Friday, November 16, 2007

The Pulse with Charlie Peacock: Worship and Music as communal

Kate and I attended what I think is the third Pulse, a gathering for Christian artists in Chicago, this past Tuesday. It has yet to have a web presence, so no link and if you google "Pulse Chicago" you get some thing very different (And I guess now you will get this post). It has been in the past at the Chopin theater in Wicker Park, but this time it was at the Mercury theater, it's a nicer but less versatile venue. Charlie Peacock came to play some music and talk about being a Christian and musician and song writer.

Charlie Peacock is a Christian musician from back in the day, and has remained something of a mainstay in in Christian Contemporary Music(CCM). I saw him several times at Christian Rock shows in the 80's. I think the last time I saw him in concert was about 1990, shortly after I stopped listening to CCM. And eventually didn't go to any Christian rock concerts, I have recounted this story before on this blog. So it had been a long time since I last saw Charlie Peacock.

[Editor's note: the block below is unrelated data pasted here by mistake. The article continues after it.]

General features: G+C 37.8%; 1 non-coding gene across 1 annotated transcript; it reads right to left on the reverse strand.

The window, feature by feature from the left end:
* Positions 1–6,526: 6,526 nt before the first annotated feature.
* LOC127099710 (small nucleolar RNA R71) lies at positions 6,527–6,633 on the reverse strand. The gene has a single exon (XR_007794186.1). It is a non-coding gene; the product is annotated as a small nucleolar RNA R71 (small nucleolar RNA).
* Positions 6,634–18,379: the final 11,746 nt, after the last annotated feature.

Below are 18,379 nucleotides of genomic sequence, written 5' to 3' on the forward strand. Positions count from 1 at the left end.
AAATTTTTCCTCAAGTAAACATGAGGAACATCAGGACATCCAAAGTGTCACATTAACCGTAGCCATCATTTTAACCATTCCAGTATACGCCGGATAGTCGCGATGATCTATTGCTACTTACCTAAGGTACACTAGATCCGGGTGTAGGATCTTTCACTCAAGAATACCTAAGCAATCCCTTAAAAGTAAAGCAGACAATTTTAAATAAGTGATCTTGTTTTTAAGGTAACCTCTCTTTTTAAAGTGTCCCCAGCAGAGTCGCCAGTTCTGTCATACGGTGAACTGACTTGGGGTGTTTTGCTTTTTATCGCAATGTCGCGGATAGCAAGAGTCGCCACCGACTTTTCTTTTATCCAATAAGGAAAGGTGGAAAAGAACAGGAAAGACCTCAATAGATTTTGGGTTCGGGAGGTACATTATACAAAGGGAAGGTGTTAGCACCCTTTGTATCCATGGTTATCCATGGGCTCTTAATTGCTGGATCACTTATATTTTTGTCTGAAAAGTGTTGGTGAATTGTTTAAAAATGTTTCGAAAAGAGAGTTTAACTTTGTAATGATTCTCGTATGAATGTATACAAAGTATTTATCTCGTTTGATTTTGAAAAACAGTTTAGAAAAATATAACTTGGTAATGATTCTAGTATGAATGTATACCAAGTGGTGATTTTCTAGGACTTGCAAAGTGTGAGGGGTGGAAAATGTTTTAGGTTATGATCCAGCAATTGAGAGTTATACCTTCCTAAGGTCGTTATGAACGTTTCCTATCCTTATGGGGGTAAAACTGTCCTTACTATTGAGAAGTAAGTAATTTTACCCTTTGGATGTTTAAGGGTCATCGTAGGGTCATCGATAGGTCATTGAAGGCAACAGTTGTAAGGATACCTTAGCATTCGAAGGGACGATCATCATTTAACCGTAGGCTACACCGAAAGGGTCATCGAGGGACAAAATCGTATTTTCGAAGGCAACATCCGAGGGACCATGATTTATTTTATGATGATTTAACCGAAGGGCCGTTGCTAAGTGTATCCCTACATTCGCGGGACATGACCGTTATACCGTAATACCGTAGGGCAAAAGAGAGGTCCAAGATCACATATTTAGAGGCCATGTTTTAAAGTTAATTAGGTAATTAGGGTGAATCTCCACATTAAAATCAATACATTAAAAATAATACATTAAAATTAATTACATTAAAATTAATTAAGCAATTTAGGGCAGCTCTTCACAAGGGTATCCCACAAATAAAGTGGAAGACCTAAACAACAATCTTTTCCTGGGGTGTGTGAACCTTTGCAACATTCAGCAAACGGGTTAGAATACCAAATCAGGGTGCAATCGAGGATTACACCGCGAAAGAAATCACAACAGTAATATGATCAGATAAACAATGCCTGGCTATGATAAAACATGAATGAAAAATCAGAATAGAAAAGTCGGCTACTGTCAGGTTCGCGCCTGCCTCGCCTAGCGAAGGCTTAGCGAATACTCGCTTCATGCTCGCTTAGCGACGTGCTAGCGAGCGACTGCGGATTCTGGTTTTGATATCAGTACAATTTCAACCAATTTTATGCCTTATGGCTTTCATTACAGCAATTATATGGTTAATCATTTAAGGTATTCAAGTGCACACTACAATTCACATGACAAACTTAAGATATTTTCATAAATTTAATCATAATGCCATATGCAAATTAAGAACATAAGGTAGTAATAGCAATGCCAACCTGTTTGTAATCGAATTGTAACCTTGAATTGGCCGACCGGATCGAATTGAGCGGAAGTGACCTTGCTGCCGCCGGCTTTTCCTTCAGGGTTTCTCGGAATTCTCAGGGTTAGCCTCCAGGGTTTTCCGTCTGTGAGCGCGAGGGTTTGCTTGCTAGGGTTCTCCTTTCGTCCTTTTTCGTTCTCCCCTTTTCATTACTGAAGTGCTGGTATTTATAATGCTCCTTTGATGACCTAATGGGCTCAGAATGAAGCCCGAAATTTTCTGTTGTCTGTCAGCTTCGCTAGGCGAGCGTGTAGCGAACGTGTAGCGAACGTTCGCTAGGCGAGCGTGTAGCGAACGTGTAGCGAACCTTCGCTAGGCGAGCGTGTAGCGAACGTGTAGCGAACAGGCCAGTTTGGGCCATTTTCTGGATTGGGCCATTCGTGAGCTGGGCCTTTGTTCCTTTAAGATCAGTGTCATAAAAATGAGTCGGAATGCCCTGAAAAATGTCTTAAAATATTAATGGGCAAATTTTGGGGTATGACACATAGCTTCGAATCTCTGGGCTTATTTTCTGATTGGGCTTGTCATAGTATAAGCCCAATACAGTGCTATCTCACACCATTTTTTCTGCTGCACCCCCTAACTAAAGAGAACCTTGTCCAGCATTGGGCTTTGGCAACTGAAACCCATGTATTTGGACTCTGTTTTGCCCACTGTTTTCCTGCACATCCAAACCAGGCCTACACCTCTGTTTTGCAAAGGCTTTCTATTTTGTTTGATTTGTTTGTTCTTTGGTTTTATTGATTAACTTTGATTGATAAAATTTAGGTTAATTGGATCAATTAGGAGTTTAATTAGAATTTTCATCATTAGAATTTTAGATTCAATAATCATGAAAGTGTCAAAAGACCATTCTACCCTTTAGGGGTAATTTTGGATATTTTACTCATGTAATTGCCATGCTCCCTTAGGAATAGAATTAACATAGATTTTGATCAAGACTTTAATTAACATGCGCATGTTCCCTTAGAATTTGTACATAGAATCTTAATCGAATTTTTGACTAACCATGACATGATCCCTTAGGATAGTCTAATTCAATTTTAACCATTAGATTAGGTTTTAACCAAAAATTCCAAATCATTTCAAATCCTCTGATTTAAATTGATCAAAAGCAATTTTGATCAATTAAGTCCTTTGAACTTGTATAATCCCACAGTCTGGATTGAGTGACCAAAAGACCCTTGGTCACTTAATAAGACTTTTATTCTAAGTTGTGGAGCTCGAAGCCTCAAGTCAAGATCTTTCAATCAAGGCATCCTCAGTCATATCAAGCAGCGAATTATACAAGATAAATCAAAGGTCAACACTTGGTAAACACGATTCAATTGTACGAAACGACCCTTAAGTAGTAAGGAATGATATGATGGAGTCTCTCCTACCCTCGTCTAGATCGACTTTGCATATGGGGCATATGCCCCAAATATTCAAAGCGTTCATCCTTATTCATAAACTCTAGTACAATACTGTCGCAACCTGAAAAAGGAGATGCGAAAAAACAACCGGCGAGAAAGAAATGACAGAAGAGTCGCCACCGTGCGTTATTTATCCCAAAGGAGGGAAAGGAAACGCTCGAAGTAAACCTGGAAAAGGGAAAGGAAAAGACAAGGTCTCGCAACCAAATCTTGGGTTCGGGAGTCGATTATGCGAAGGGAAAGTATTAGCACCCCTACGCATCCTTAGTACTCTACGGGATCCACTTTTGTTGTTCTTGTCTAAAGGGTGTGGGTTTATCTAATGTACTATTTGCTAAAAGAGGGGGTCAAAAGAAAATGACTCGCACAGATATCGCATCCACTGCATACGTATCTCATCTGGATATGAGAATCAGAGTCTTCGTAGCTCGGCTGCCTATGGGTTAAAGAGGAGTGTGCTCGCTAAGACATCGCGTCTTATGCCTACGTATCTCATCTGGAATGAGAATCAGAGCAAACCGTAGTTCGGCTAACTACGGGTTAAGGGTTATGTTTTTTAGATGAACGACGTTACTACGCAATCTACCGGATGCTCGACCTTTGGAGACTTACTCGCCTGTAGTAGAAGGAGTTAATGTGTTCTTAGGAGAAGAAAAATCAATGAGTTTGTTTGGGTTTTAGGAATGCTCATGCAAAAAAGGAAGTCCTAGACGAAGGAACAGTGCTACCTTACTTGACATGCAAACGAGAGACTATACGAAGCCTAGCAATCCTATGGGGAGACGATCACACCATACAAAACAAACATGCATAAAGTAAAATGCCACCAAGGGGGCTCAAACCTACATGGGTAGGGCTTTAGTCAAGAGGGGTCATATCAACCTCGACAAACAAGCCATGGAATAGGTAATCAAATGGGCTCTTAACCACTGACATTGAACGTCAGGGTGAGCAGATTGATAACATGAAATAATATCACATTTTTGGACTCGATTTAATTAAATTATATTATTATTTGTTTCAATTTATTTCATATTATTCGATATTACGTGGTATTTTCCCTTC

He played for us some of his music and it ranged from old songs to works in progress. It wasn't a concert, more a sampling of his work as an artist. His set was designed both to give us an insight into him as a musician and song writer, and to outline his own ideas of what it means to be a Christian and an artist in terms of music. After his set Charlie was interviewed followed by a Q and A time. Charlie was quite humble and open with us, admitting even that he had gotten caught up in the music business for many years and has been recently been coming back to the art of the music. He has some interesting critiques of CCM though it is clear that he still has much love for it. His critique is also compelling since it is also a self critique.